Meredith and I are so flippin excited about this interview. A woman that is so close to our hearts, Jude Blereau is a wholefoods chef, author, food coach, cooking teacher and real food activist from Perth who has been in the industry for over twenty three years. She’s written and published four amazing books, and is currently working on her fifth. For Meredith, Jude’s book Wholefood Baking has been a huge inspiration on how to master the art of baking with wholesome ingredients. For me, Wholefoods for Children has played an integral part in shaping our family food culture and has helped me raise an amazingly healthy son with a hearty appreciation for a diverse range of real-foods. It’s one of the greatest gifts you could give a new mum, and has spread throughout my social group as the best cookbook out there for a young family.
When I sent out the questions for this interview I was really moved by her responses. By talking to her on the phone and reading her words it’s incredibly refreshing to see someone who comes alive as she talks about food and cooking. She has a remarkable way of getting to the heart of what real food is all about. She doesn’t set up a dichotomy, but draws together the physical and spiritual nature of our relationship with food and the earth, in a way that I know will ring true to you all.
Tell us how and why you became a wholefoods chef?
I always had leaning towards food and healing (my mum is Italian and was a nurse), so I guess you could say it was in my blood. But I also had a strong belief and connection with nature, and awed by how holy and sacred food actually is – along with love, it is what keeps us alive, enables us to be all that we can be and I find that quite wonderful.
I have always been driven by what is real and true, and felt the commercialisation, industrialisation, fractionalisation of food a fundamental betrayal – this is what I have set out to change, beginning about 25 years ago. It still drives me today.
Describe your kitchen..
Simple, old, without bells and whistles, but beautiful. I like lots of bench space, and I like to see my tools/bowls etcetera so they are on open shelving. I worry today with the emphasis on expensive equipment. Building a good kitchen (equipment wise) is exactly the same thing as building a wardrobe – yes you do need to spend good money on important pieces – these should last your life time. I consider knives, stainless steel (never, ever non – stick) pots and stockpot, enamel coated cast iron (or not enamel coated) frying pan and stew pots, good chopping board, are what I consider essentials. Given we live with the benefit of electricity, I think a good stand mixer and good food processor/blender count. I have a kitchen aid stand mixer (but they aren’t as good as they used to be now they make them in China) and a Thermomix – love it’s engine.
Finally, I must always have flowers of some kind in my kitchen – even herbs in flower. I need beauty around me.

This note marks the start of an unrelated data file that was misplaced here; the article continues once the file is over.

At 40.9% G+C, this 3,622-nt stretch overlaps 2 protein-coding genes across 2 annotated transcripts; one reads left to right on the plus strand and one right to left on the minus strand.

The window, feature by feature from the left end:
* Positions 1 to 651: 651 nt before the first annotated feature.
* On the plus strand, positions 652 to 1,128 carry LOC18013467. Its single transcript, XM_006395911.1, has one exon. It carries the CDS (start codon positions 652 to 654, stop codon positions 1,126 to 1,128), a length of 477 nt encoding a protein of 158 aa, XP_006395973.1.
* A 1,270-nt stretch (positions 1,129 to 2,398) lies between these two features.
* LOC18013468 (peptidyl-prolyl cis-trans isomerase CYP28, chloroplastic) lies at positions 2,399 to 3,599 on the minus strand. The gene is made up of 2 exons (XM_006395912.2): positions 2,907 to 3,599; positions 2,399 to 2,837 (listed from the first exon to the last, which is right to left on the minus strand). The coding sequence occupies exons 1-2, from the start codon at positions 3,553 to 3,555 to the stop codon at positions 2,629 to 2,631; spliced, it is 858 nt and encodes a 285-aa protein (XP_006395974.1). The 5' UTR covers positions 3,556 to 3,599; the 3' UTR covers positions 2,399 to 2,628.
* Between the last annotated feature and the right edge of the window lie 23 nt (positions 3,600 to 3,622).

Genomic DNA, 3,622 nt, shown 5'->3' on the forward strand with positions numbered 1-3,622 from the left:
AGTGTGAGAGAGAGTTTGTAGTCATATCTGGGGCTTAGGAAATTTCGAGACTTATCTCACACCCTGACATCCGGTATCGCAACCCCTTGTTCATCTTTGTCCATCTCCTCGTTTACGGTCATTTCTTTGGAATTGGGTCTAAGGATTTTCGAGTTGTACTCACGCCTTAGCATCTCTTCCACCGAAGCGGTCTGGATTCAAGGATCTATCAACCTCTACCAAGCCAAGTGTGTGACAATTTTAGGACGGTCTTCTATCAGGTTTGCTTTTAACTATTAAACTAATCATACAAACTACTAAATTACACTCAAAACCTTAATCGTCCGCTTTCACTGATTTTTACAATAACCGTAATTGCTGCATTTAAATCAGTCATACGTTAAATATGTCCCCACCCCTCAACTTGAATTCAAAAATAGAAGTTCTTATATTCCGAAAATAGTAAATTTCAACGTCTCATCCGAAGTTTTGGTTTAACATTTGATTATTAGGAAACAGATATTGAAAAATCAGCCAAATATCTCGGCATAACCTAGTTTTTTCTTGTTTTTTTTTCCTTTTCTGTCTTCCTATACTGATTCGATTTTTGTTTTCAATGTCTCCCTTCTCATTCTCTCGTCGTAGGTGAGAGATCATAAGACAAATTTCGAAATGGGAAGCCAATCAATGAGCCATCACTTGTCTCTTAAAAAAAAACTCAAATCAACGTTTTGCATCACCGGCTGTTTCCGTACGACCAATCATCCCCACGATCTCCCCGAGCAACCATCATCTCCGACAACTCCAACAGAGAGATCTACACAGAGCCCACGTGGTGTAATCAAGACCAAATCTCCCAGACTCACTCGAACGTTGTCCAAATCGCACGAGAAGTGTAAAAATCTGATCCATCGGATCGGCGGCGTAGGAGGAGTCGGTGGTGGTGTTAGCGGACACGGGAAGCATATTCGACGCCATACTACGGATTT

What does a typical day on a plate look like for you?
Up very early with the sun (I am a morning person), walk or garden, come home and sit in the cool (in summer) outside with a cup of tea. In winter, my tea time will be inside, but it’s a quiet time. Breakfast – generally eggs with seasonal greens and veg.
Work – right now it’s finishing off my new book – morning tea (I like something sweet), work, lunch and finish about 1pm to have a rest and meditate. Then afternoon it’s work that doesn’t require my brain to hold a huge number of things – returning phone calls, emails, and organise dinner. I like dinner early and am generally in bed by 8 ☺
How would you describe the food culture you live by?
All things real and true in balance and moderation – I’m not stressed by having a bit of white sugar from time to time in a cake that my mum has made for example. I think that is fanatical and extreme – I’m not a purist or a fanatic.
What quick, easy & healthy recipes would you recommend for busy people?
Honestly, it’s never about quick and easy – it’s always about having a level of skill. When we are learning to drive, it takes huge amounts of space in your brain and energy, 5, 10 years on you do it without thinking. Cooking is exactly the same. So, quick & easy can be a recipe that may take 30 – 2 hours to be finished, but require about 10 – 15 minutes of your actual time, and one that you don’t have to think. For me, that is Mexican Beans, or a vegetable dhal. Quick , Easy AND healthy – so many things are healthy, actually eating a dinner is healthy, so I would say that yes some wholefoods (grain and legume) do take longer to cook, but again most of that time doesn’t require your input – what it does require is that you understand your ingredient. Also fundamental – BE ORGANISED. THE MORE ORGANISED YOU ARE, THE EASIER IT IS. I believe in MENU PLANNING.
Finally – quick, easy and healthy – choose a meal you can do without thinking. Secondly – FISH. The quickest, most nourishing meal on the planet.
Is baking an art or a science?
It’s an art – absolutely, with a sprinkle of science. Now, when you are working with standardised, highly refined white wheat flour and white sugar it is a science – there is nothing real left there. But when it’s whole, nature is at play – those ingredients, like the Velveteen Rabbit, become alive and real and respond in like. So baking becomes an art, thinking about what will help that particular situation. Don’t get me wrong, number one, still is you MUST KNOW YOUR INGREDIENT, but then apply that knowledge with the situation before you.
What are your favourite wholefood flours to bake with?
Spelt and Barley
What/who inspires your recipe development?
More and more I find I am becoming an elemental person, and find I love simple elemental flavours (e.g. fig syrup rather than a maple syrup). I am surprised (and not) that my Italian heritage is so played out in my food – I am drawn to those strong, elemental, seasonal Mediterranean flavours. But in the end, what / who inspires my recipe development is always the need – I mean that I develop a recipe to suit many requirements – balance, flavour, the place it sits within the book, and a million other things…